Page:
You haven't failed or abandoned your buddies: you've made a life-enhancing decision in your own best interests. I found solace in Is 55:12 every time I felt as you've described above in your note. "You shall go out with joy and be led forth with peace..." Nothing better than that in this life. as we say in Texas, "Buena suerta."
I came to IBM from a smaller company that got bought out by IBM a few years ago. Despite some bright spots, I have to say that I've had a sense of malaise and depression here. I can tell from talking to the employees in their 40s and 50s who talk about the good old days of IBM that something's amiss in today's IBM, or at least IBM and I aren't suited for each other.
I've always admired the insight that you, civilliberty, ABC, and Dose of Reality (and unnamed others) bring to this message board. Thanks a lot guys for your advice and humor.
Through all the troubles I've experienced this year, I have finally found something that allows me to be able to deal with it (after I have experienced NUMEROUS serious health problems all year that have threatened my life). I have been reading the book "The Purpose Driven Life." This has greatly helped me to re-confirm what life should be about, what it is about, and who it is about. TRUST me when I say this really helps put things into perspective, even things beyond IBM (believe it there are things beyond IBM), and has lessened my stress and anxiety. I can now trust that what should be will be, and that I can be happy outside of my current job.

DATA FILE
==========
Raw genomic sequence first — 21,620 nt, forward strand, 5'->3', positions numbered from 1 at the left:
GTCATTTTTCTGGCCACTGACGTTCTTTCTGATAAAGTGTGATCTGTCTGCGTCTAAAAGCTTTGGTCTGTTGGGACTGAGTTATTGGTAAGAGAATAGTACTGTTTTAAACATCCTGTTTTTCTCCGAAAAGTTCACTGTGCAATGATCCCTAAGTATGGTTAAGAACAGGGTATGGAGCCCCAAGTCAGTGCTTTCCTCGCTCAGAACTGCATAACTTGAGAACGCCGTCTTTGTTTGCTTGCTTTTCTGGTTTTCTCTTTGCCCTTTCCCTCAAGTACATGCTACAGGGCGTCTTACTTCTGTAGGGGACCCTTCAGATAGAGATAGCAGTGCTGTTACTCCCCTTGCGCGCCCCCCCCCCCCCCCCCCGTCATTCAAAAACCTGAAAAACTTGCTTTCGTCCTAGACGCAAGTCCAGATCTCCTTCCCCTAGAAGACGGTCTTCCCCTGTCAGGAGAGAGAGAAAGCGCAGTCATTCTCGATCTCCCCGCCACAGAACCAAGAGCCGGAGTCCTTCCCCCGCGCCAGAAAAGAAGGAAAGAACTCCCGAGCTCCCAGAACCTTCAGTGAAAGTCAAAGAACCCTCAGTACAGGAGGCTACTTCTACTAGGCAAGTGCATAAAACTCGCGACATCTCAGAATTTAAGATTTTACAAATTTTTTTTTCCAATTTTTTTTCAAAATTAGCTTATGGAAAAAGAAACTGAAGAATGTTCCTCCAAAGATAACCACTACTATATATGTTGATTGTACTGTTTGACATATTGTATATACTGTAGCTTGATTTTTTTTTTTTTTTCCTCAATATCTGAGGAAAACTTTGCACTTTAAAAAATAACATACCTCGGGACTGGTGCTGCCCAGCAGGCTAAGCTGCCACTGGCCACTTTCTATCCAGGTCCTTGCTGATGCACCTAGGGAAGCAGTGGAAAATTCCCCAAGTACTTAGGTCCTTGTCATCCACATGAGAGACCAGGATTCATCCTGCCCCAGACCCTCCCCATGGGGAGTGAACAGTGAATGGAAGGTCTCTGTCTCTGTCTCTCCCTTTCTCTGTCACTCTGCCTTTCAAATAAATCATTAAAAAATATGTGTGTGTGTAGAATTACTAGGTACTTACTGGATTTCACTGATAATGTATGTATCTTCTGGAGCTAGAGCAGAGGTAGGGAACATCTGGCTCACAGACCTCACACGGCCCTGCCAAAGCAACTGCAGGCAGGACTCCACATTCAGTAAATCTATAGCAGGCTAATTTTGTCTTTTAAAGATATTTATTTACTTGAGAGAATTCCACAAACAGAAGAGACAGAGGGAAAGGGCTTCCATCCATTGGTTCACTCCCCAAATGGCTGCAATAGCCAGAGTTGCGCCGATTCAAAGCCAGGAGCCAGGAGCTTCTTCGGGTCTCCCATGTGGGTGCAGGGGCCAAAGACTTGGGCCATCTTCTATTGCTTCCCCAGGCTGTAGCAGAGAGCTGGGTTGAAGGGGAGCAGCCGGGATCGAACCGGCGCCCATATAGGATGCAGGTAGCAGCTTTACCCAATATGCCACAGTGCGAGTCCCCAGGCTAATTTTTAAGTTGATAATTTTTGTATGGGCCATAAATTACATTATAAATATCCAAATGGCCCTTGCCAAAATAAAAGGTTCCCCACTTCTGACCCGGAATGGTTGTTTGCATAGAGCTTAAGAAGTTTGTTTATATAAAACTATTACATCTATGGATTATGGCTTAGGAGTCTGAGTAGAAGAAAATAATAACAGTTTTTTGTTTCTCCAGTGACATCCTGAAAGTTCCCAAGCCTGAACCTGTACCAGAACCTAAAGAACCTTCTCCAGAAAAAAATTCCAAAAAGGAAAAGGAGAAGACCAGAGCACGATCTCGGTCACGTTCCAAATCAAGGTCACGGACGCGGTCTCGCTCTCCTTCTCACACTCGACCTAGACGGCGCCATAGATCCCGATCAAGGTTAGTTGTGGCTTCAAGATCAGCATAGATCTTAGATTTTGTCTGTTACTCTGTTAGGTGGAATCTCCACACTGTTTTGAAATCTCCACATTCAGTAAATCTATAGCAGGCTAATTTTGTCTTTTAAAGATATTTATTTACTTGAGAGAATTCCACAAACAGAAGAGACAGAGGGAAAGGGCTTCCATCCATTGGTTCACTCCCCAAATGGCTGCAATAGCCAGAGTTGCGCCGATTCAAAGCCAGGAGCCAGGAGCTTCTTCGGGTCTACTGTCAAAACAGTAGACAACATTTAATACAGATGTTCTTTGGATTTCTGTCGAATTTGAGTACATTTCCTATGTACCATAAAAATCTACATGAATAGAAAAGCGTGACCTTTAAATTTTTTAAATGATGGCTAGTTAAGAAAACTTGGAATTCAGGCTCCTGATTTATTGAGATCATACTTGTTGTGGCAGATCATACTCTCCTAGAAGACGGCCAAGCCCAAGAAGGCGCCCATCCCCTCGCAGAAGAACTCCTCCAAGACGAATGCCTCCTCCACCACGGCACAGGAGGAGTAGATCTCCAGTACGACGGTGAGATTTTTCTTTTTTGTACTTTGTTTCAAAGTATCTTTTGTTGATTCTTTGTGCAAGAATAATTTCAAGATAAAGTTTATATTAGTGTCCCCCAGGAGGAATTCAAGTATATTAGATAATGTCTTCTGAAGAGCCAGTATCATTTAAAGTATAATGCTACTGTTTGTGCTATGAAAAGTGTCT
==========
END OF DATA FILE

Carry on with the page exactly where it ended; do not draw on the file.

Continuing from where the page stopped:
Hopefully this helps, I think we all need help from this crumbling leadership. IBM definitely is not like it was in the good old days! Great luck to you, and everyone else!!!
You have forded the river of opportunity and the reached new shores of equality, freedom of though and freedom of being valued like a human being, not a disposable tool. You have triumphed where many are too scared or too beaten down psychologically, paralyzed to take that one chance to succeed. You are now among an elite. The survivors of one of the most organizationally psychotic companies in the world.
One word of warning, however. You have now probably arrived into an organizationally optimistic organization. Like battered male or female spouses who have left their diseased relationships and suddenly freed slaves, you need to stop and take stock of your new freedom and positive mental environment. Many ex-IBMers fail to change because they can't re-learn the new, more positive and individually rewarding situation that most in the world work in. Like Pavlovian dogs, they can't take the pain, insults and punishment out of their minds.
Take time to decompress and heal mentally. Don't leap at the first opportunity. Don't act like a political mad dog like you were bred to be in IBM, and don't bite the gentle hands that feed you.
You are out of the new 21st century forced slave labor nightmare called IBM. Don't take that nightmare as a chip on your shoulder for the rest of your working life. Take the time to heal yourself and move forward.
Leaving IBM is like withdrawal from a nasty addictive drug that saps your individuality. Move forward slowly and you'll find your past nightmares to be a most invaluable lesson of how things should never be from a corporate, ethical and moral perspective.